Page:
9 Parts of Desire—A Portrait of Iraqi Women in the Shadow of War—Opens at the Riverside Festival Stage, August 19th.

Iowa Theatre Blog says “9 Parts is Powerful.”

Read the blog’s great interview with the cast of 9 Parts of Desire.

Dreamwell Theatre and Iowa City Community Theatre have joined forces to produce 9 Parts of Desire, a portrait of the besieged, broken, uplifting and extraordinary experiences of nine Iraqi women living in a country overshadowed by war. Rachel Howell directs the critically-acclaimed work.

Playwright Heather Raffo, an Iraqi-American, gathered material from hours of interviews with Iraqi women. The resulting work deftly and poetically weaves the stories of a sensual and complicated artist, a radical communist, a doctor embittered by unimaginable horrors, a woman who sells scavenged items to survive, a ceremonial leader of mourning, an elderly exile, a questioning young girl, a mother longing for lasting affection from a man, a caretaker of a memorial, and an Iraqi-American living in New York during 9-11.

Originally produced as a one-woman show, Howell cast nine area actresses in the show.

“I saw this as an opportunity to lend distinct voices to these beautiful, heartrending characters,” says Howell. “The roles absolutely demand compassion, vulnerability and humor, making this a unique showcase for the diverse female talent in our community.”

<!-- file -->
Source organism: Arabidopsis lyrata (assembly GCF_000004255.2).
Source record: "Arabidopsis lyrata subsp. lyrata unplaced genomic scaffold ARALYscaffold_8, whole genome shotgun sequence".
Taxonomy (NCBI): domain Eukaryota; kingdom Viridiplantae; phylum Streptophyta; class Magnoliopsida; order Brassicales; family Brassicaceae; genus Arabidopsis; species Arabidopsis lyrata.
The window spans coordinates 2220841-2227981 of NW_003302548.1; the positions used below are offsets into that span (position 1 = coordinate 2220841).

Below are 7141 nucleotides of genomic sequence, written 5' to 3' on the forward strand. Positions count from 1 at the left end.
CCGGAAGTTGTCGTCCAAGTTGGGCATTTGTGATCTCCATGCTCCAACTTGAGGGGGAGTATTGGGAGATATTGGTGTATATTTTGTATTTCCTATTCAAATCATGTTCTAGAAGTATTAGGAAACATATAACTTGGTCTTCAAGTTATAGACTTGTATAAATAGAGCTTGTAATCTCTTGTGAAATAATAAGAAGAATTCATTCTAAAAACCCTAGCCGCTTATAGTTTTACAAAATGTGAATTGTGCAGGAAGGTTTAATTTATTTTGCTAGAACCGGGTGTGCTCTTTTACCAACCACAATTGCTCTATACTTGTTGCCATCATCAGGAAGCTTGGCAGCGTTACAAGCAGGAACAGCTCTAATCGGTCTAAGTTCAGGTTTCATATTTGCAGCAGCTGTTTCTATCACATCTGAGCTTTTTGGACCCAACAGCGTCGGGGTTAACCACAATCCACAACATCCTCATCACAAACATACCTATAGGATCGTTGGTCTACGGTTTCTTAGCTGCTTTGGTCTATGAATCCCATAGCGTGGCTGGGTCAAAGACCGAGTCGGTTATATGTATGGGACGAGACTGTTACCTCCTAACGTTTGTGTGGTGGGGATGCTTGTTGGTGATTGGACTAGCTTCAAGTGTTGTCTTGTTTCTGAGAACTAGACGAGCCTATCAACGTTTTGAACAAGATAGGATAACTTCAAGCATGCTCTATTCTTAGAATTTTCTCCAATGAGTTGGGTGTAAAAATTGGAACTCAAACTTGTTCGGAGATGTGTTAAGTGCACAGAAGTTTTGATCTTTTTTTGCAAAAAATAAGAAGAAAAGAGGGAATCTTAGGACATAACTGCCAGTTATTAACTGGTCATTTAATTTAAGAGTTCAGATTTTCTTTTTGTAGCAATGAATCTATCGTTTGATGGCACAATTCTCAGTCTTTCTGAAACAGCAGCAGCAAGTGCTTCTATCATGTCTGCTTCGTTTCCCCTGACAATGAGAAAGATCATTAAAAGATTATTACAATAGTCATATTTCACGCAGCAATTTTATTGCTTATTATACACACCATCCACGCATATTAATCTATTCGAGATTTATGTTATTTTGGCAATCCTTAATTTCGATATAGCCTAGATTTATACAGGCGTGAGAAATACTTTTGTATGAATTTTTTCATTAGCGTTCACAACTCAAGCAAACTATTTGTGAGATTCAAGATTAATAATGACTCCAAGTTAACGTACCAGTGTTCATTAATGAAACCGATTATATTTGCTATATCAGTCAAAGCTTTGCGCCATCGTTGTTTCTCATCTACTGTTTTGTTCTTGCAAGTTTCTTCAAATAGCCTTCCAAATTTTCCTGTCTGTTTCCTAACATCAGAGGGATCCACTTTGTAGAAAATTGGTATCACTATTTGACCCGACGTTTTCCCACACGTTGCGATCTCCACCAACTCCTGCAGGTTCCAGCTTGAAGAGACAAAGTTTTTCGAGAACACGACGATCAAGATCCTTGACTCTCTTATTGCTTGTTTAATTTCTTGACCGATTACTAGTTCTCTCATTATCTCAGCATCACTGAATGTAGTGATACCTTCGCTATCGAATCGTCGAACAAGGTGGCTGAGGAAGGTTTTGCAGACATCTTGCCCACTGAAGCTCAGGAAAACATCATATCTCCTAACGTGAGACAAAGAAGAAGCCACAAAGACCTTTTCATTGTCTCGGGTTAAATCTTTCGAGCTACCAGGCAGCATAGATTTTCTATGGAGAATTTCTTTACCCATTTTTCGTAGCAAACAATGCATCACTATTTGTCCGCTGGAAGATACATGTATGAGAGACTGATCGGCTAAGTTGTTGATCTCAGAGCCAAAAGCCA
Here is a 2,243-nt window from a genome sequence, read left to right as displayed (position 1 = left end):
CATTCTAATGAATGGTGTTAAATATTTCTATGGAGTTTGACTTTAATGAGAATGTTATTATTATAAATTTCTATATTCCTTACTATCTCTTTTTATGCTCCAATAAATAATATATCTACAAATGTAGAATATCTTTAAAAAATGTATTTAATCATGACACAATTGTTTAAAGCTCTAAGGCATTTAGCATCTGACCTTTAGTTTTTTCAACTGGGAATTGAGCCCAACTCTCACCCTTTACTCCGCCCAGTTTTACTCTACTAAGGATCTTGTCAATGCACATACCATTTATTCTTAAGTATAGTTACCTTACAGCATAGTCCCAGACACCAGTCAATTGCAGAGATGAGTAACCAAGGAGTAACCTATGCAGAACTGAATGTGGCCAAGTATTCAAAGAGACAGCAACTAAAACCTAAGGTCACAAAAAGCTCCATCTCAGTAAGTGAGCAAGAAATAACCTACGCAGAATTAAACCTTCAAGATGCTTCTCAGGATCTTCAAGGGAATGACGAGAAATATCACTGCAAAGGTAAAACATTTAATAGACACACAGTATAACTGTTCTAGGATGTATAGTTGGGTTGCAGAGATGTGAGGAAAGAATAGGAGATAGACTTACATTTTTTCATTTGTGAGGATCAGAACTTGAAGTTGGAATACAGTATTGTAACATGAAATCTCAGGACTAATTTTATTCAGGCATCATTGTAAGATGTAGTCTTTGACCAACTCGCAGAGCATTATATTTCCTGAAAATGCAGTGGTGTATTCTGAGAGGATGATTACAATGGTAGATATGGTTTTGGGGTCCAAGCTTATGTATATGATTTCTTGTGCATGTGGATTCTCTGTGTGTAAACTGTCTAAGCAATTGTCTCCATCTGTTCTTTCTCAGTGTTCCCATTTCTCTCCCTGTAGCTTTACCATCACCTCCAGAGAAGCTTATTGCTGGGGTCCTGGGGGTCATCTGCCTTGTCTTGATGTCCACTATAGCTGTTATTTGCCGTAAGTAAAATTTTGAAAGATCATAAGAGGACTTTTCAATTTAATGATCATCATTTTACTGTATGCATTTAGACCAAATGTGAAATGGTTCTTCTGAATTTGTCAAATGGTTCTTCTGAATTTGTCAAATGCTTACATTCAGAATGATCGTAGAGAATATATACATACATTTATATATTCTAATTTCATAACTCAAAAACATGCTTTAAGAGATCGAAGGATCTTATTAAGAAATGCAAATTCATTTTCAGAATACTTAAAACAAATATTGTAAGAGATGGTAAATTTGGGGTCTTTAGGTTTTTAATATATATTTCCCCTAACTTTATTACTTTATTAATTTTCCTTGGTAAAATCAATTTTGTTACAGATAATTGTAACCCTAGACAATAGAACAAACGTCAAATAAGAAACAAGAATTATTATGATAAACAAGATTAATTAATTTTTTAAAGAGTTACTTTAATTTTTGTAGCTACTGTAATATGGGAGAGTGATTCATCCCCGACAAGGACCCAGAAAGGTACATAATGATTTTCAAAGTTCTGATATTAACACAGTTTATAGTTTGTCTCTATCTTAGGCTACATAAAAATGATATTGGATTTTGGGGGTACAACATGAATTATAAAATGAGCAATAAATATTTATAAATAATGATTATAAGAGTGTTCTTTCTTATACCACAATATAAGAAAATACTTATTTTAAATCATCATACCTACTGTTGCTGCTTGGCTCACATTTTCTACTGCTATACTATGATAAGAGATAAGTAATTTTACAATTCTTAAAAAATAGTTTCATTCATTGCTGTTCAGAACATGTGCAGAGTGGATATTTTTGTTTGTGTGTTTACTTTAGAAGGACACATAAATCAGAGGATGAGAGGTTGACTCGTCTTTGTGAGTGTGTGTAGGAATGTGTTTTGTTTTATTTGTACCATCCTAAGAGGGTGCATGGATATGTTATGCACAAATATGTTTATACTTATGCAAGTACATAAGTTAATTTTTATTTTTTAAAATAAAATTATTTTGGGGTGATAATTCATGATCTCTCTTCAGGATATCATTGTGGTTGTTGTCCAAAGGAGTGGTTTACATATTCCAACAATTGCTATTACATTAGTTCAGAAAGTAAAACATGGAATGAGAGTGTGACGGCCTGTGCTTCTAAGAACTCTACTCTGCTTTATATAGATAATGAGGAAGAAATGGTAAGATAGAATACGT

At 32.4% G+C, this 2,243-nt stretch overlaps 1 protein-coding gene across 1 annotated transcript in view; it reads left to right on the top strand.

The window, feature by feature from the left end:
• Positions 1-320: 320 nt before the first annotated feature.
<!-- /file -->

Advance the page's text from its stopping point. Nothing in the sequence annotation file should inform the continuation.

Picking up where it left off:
9 Parts of Desire will be performed August 19, 20, 21, 26, 27, and 28 (Extra show added Sunday, 8/29!) at the Riverside Festival Stage in City Park at 8:00 p.m. Tickets are $12 general, $10 seniors and $8 students, available at the performance. Cash or check only please.

For more information visit www.dreamwell.com or www.iowacitycommunitytheatre.com

Reviews for 9 Parts of Desire:

“The voices are a study in contrasts: vivid and subdued, sophisticated and naive, seductive and standoffish. But they cohere to form a powerful collective portrait of suffering and endurance in Nine Parts of Desire, Heather Raffo’s impassioned theatrical documentary about the lives of contemporary Iraqi women.”–Charles Isherwood, The New York Times

“An example of how art can remake the world and eloquently name pain. . .the play brings news of the psychic life of the brutalized and allows us to think about the unthinkable.”–John Lahr, The New Yorker

Amal—Jen Gerbyshak
The American—Angie Toomsen
The Doctor—Ashley Yates
Huda—Meg Dobbs
Iraqi Girl—Ottavia De Luca
Layal—Sarah Jarmon
Mullaya—Robyn McCright
Nanna—Mary Haaf Wedemeyer
Umm Ghada—Kathy Maxey